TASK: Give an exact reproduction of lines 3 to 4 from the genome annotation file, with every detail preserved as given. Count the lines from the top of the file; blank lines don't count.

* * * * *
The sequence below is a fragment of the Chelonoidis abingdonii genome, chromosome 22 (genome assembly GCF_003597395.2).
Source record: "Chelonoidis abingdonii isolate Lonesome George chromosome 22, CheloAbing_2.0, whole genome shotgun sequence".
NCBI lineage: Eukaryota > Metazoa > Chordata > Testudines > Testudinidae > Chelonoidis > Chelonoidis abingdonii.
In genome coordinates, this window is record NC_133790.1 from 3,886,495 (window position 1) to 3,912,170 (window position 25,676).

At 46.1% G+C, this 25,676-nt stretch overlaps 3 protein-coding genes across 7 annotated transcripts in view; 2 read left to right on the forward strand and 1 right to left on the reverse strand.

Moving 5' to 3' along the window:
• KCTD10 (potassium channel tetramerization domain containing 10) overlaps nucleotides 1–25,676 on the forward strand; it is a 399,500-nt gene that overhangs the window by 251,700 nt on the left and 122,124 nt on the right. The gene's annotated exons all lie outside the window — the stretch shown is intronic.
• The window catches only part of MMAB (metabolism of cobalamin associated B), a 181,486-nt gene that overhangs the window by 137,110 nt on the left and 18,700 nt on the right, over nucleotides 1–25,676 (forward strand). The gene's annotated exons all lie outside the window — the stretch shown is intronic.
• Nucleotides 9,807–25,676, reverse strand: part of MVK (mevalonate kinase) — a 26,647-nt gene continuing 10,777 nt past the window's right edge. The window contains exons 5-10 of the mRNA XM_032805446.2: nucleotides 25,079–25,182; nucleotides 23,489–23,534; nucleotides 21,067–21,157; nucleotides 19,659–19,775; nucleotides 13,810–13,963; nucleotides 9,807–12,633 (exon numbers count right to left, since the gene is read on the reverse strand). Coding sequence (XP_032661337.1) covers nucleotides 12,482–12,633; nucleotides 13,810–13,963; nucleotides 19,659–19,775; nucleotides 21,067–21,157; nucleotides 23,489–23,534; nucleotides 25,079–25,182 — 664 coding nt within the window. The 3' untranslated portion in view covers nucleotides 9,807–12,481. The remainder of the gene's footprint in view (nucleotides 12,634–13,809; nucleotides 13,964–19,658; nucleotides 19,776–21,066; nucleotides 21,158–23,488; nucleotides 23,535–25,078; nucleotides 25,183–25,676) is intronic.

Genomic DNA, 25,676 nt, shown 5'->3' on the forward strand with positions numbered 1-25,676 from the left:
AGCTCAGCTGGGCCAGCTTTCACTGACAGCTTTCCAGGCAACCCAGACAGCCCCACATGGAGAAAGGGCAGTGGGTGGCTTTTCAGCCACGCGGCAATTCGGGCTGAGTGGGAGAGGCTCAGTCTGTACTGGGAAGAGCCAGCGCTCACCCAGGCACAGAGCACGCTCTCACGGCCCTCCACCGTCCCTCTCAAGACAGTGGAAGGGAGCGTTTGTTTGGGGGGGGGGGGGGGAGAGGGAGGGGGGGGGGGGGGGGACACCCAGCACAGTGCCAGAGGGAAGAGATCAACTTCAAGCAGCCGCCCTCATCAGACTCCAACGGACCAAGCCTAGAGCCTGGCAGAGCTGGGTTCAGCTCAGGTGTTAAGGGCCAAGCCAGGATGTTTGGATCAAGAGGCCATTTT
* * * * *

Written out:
NCBI lineage: Eukaryota > Metazoa > Chordata > Testudines > Testudinidae > Chelonoidis > Chelonoidis abingdonii.
In genome coordinates, this window is record NC_133790.1 from 3,886,495 (window position 1) to 3,912,170 (window position 25,676).